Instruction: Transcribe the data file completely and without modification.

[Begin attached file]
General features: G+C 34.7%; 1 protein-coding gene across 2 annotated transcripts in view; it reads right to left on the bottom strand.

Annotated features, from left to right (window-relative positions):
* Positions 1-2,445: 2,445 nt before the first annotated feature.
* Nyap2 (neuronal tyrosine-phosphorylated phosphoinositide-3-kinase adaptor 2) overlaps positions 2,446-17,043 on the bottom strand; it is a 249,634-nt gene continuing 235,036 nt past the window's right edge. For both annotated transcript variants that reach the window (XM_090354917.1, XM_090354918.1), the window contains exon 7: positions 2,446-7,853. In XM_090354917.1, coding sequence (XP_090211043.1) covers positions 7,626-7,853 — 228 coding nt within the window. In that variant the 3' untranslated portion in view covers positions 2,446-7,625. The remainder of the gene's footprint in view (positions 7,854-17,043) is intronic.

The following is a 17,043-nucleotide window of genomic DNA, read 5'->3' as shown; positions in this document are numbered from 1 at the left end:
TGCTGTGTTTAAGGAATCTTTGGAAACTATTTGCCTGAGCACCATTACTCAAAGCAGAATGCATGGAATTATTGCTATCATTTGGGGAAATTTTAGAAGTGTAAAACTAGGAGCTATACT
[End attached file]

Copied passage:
General features: G+C 34.7%; 1 protein-coding gene across 2 annotated transcripts in view; it reads right to left on the bottom strand.

Annotated features, from left to right (window-relative positions):
* Positions 1-2,445: 2,445 nt before the first annotated feature.
* Nyap2 (neuronal tyrosine-phosphorylated phosphoinositide-3-kinase adaptor 2) overlaps positions 2,446-17,043 on the bottom strand; it is a 249,634-nt gene continuing 235,036 nt past the window's right edge. For both annotated transcript variants that reach the window (XM_090354917.1, XM_090354918.1), the window contains exon 7: positions 2,446-7,853. In XM_090354917.1, coding sequence (XP_090211043.1) covers positions 7,626-7,853 — 228 coding nt within the window. In that variant the 3' untranslated portion in view covers positions 2,446-7,625. The remainder of the gene's footprint in view (positions 7,854-17,043) is intronic.

The following is a 17,043-nucleotide window of genomic DNA, read 5'->3' as shown; positions in this document are numbered from 1 at the left end:
TGCTGTGTTTAAGGAATCTTTGGAAACTATTTGCCTGAGCACCATTACTCAAAGCAGAATGCATGGAATTATTGCTATCATTTGGGGAAATTTTAGAAGTGTAAAACTAGGAGCTATACT